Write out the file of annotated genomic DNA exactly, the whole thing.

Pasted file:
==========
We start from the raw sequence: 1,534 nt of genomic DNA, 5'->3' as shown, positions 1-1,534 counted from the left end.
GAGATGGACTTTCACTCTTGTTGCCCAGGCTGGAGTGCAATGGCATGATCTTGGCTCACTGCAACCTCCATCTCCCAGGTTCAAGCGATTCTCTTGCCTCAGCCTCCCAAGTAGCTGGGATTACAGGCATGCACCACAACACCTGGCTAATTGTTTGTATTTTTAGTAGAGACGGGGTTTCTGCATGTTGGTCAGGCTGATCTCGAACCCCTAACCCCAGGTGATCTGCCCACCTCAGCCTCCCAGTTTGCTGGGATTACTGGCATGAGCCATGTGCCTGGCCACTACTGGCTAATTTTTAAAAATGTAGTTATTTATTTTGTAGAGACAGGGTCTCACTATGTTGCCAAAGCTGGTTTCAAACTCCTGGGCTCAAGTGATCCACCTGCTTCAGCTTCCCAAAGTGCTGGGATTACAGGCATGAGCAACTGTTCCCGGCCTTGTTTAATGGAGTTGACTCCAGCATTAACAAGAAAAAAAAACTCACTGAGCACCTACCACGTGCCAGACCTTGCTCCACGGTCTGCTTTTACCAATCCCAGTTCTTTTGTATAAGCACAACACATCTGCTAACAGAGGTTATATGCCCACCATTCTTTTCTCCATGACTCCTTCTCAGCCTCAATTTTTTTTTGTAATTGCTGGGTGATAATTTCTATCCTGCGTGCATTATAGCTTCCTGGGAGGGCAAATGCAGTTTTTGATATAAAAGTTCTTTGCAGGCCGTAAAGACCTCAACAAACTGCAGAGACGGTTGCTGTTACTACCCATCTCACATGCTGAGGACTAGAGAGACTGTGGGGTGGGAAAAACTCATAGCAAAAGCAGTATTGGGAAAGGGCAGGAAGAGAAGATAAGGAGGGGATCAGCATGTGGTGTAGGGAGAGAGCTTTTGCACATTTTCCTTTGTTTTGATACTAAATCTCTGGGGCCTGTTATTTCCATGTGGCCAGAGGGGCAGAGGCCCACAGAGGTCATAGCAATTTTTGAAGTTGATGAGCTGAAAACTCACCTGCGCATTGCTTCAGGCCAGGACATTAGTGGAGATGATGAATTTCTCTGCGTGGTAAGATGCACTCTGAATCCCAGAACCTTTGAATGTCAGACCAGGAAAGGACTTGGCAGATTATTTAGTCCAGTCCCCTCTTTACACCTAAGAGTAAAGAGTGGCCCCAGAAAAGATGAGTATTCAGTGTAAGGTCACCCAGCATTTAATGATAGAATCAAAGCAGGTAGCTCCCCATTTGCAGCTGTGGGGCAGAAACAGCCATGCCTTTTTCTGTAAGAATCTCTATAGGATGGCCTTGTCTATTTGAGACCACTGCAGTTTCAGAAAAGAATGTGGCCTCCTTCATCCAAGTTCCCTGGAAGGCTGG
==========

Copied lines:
We start from the raw sequence: 1,534 nt of genomic DNA, 5'->3' as shown, positions 1-1,534 counted from the left end.
GAGATGGACTTTCACTCTTGTTGCCCAGGCTGGAGTGCAATGGCATGATCTTGGCTCACTGCAACCTCCATCTCCCAGGTTCAAGCGATTCTCTTGCCTCAGCCTCCCAAGTAGCTGGGATTACAGGCATGCACCACAACACCTGGCTAATTGTTTGTATTTTTAGTAGAGACGGGGTTTCTGCATGTTGGTCAGGCTGATCTCGAACCCCTAACCCCAGGTGATCTGCCCACCTCAGCCTCCCAGTTTGCTGGGATTACTGGCATGAGCCATGTGCCTGGCCACTACTGGCTAATTTTTAAAAATGTAGTTATTTATTTTGTAGAGACAGGGTCTCACTATGTTGCCAAAGCTGGTTTCAAACTCCTGGGCTCAAGTGATCCACCTGCTTCAGCTTCCCAAAGTGCTGGGATTACAGGCATGAGCAACTGTTCCCGGCCTTGTTTAATGGAGTTGACTCCAGCATTAACAAGAAAAAAAAACTCACTGAGCACCTACCACGTGCCAGACCTTGCTCCACGGTCTGCTTTTACCAATCCCAGTTCTTTTGTATAAGCACAACACATCTGCTAACAGAGGTTATATGCCCACCATTCTTTTCTCCATGACTCCTTCTCAGCCTCAATTTTTTTTTGTAATTGCTGGGTGATAATTTCTATCCTGCGTGCATTATAGCTTCCTGGGAGGGCAAATGCAGTTTTTGATATAAAAGTTCTTTGCAGGCCGTAAAGACCTCAACAAACTGCAGAGACGGTTGCTGTTACTACCCATCTCACATGCTGAGGACTAGAGAGACTGTGGGGTGGGAAAAACTCATAGCAAAAGCAGTATTGGGAAAGGGCAGGAAGAGAAGATAAGGAGGGGATCAGCATGTGGTGTAGGGAGAGAGCTTTTGCACATTTTCCTTTGTTTTGATACTAAATCTCTGGGGCCTGTTATTTCCATGTGGCCAGAGGGGCAGAGGCCCACAGAGGTCATAGCAATTTTTGAAGTTGATGAGCTGAAAACTCACCTGCGCATTGCTTCAGGCCAGGACATTAGTGGAGATGATGAATTTCTCTGCGTGGTAAGATGCACTCTGAATCCCAGAACCTTTGAATGTCAGACCAGGAAAGGACTTGGCAGATTATTTAGTCCAGTCCCCTCTTTACACCTAAGAGTAAAGAGTGGCCCCAGAAAAGATGAGTATTCAGTGTAAGGTCACCCAGCATTTAATGATAGAATCAAAGCAGGTAGCTCCCCATTTGCAGCTGTGGGGCAGAAACAGCCATGCCTTTTTCTGTAAGAATCTCTATAGGATGGCCTTGTCTATTTGAGACCACTGCAGTTTCAGAAAAGAATGTGGCCTCCTTCATCCAAGTTCCCTGGAAGGCTGG